If Calverton is the center of Long Island's small American Indian filmmaker community, then Ginew Benton must be right at the center of that. A 41-year-old Ojibwe, he grew up on nearby Shinnecock Nation but has lived here the last few years making films — shorts, for the most part — while working as a production tech at LTV Studios in Wainscott. LTV programs a pair of East End public access channels. His own show about American Indian life on Long Island — "Through the Red Lens" — airs on one of them.
Benton has seen the ebbs and flows when it comes to films by and about American Indians, although he's happy to say, mostly the flows recently. He's now producing a film for Jim Henson's daughter, Heather Henson, based on "The Mishomis Book: The Voice of the Ojibway" — written by his late father, Edward Benton-Banai, who was one of the founders of the American Indian Movement in the late '60s.
He's also a regular on the American Indian independent film circuit, where two of his recent short films — "Looking Glass" and "Mirror Man" (think time travel, sci-fi, the supernatural, with lots of spiritual undertones) — have won awards and attracted national attention.
But it's those ebbs, Benton says, which have been so hard to reverse. Other than the occasional movie (1998's "Smoke Signals"), American Indian on-screen representation has been lamentable or worse over the entire history of filmed entertainment. On network TV, rarely if ever, there has never been an American Indian cast in a regular series role — or at least one who wasn't a cartoon cutout.
THREE SERIES BREAK THE MOLD
Everything seemed to change in the past year alone, he says. Three TV series with indigenous casts and writers' rooms launched — "Rutherford Falls" (Peacock) "Dark Winds" (AMC+) and "Reservation Dogs" (FX on Hulu). The latter — about four kids in a down-and-out reservation town on the Oklahoma prairie — has built a fan base and awards buzz, along with a pervasive sense that real change may have at long last arrived. The show's second season begins streaming on Aug. 3.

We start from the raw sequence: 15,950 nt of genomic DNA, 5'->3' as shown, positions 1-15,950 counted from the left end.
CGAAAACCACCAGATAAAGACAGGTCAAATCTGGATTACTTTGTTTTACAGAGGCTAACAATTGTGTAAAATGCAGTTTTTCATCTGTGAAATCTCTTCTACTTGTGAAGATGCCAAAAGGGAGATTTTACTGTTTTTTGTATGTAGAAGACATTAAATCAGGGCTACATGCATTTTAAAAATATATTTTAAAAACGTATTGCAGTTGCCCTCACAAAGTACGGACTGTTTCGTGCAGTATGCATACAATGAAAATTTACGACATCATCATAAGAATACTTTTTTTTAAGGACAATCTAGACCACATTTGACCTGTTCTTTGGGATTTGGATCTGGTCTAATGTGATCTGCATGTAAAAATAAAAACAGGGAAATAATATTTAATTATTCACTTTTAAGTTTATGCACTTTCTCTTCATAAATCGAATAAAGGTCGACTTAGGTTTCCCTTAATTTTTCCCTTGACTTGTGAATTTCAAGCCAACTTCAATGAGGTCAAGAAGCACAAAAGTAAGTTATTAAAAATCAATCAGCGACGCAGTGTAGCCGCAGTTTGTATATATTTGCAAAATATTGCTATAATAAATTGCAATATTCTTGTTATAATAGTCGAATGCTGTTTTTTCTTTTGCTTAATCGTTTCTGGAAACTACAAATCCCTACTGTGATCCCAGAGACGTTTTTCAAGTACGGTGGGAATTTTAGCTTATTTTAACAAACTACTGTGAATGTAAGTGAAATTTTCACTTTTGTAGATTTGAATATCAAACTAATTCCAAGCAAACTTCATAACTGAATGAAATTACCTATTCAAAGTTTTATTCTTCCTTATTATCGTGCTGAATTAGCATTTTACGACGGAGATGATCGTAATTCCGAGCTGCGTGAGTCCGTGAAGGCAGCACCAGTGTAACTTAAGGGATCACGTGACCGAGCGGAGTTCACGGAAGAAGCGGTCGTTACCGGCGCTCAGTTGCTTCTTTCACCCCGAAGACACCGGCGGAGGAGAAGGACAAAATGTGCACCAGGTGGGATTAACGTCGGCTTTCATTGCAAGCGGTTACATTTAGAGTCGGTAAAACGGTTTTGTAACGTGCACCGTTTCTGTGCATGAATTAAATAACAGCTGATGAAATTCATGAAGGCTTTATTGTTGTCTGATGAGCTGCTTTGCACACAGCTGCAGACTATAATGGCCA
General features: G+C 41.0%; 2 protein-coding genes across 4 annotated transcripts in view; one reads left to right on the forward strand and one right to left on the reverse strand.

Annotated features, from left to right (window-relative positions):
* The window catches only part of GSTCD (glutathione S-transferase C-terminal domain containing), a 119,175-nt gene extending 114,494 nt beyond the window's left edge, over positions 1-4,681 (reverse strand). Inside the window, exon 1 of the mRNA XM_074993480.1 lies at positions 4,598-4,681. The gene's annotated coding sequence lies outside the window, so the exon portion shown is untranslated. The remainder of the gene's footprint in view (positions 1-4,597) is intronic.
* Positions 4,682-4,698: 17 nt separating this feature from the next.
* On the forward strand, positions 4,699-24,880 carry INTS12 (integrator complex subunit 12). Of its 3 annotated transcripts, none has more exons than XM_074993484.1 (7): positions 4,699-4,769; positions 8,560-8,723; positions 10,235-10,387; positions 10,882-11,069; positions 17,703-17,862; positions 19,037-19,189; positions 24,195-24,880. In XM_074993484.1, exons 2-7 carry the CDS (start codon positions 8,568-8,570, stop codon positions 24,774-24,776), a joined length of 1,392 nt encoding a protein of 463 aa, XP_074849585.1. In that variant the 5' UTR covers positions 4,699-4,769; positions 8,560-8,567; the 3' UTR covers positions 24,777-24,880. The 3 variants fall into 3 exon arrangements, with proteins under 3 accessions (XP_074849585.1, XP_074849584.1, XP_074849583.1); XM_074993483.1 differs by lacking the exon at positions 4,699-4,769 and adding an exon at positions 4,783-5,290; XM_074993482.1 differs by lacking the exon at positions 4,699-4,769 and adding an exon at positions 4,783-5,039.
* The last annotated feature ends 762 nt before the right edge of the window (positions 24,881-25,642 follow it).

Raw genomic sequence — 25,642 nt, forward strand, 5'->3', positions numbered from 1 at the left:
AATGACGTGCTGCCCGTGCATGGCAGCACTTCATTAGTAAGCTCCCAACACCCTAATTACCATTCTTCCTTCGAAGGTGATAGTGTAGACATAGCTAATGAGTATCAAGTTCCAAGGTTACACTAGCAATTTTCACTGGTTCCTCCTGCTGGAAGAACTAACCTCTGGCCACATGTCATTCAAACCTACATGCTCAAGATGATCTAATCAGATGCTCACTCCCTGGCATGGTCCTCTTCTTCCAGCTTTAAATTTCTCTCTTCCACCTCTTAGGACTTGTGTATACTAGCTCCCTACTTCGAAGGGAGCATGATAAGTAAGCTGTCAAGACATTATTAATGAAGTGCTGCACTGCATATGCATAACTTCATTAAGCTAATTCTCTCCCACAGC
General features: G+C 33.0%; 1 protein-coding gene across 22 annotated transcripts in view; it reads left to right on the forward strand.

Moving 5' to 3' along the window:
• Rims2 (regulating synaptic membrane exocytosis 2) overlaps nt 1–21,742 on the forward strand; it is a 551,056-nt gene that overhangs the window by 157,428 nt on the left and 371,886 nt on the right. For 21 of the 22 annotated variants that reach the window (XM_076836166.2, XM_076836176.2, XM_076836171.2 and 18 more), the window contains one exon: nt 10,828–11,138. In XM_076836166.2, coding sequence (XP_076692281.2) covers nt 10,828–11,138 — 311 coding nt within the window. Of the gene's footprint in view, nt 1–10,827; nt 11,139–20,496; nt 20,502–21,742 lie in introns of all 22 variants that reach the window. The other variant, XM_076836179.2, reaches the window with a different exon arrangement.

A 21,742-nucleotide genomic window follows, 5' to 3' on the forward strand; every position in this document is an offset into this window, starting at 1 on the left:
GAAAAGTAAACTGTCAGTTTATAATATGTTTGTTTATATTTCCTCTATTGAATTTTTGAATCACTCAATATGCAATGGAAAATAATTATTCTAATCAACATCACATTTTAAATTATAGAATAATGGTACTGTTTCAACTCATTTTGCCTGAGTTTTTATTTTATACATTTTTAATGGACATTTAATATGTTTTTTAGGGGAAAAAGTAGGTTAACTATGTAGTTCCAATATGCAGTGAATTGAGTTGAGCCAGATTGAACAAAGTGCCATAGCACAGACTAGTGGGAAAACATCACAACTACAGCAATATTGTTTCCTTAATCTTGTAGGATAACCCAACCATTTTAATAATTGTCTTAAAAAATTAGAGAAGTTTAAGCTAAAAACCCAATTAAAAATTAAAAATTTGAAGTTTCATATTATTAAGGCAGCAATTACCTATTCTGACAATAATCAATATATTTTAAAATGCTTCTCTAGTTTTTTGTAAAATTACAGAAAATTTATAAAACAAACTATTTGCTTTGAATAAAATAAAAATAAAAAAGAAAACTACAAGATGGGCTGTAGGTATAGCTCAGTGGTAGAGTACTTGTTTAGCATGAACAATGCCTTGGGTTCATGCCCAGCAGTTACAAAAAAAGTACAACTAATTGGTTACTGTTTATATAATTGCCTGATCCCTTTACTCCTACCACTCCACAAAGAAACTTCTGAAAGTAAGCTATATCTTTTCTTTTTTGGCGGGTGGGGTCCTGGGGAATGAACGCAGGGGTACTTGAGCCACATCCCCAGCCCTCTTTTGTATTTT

Benton calls the three shows "a sunrise and birth of a new era. In some ways, film and TV are still stuck in the '80s and '90s in terms of how we're represented — giving non-Indian audiences what they want to see — but these shows give personality to our people, rather than just having native clones running around war-hooping along with all the other Hollywood native stereotypes. We are finally pushing away from that."
There has been much to push away from. Popular entertainment's depiction of the American Indian dates back to Buffalo Bill and his "Wild West Show." From the silent film era through to westerns, and on to the "revisionist" westerns of '70s, the subsequent history tended to pivot between two extreme stereotypes — the "bloodthirsty savage" and the "noble warrior" — while those playing them were typically "whitewashed" — non-Indian actors in "red face.".
An apparent sea change arrived in 1998 when Chris Eyre's debut film, "Smoke Signals," won some top awards at Sundance and went on to become the first wide release of a movie written and directed by an American Indian with an all-native cast. (Eyre is Cheyenne and Arapaho.)
Eyre's triumph seemed to validate what Benton and other filmmakers have since called "visual sovereignty," or the right to tell their own stories the way they want to tell them, stripped of cliché, a white point of view, and enriched with a contemporary, real-life perspective.
HOLLYWOOD'S POOR RECORD
But the other story — Hollywood's — didn't change all that much over the ensuing years. UCLA, which produces an annual diversity employment survey of TV shows and movies, found that during the scripted boom years of 2019 and '20, 0.9% of all roles in broadcast series went to American Indians, and 0.1% in cable. And this was out of hundreds of shows that arrived during the so-called "peak TV" era.
The study -- confirming an open secret in Hollywood -- prompted members of the Writers Guild of America's Indigenous Writers' Committee to release a letter to the industry. It demanded an end to "stories told by nonnative writers who perpetuate inaccurate and racist representations." The letter, released in December 2020, further sought an end to "the practice of only hiring us as cultural consultants. We are not in the business of legitimizing scripts for free, or authorizing our stories for others to tell."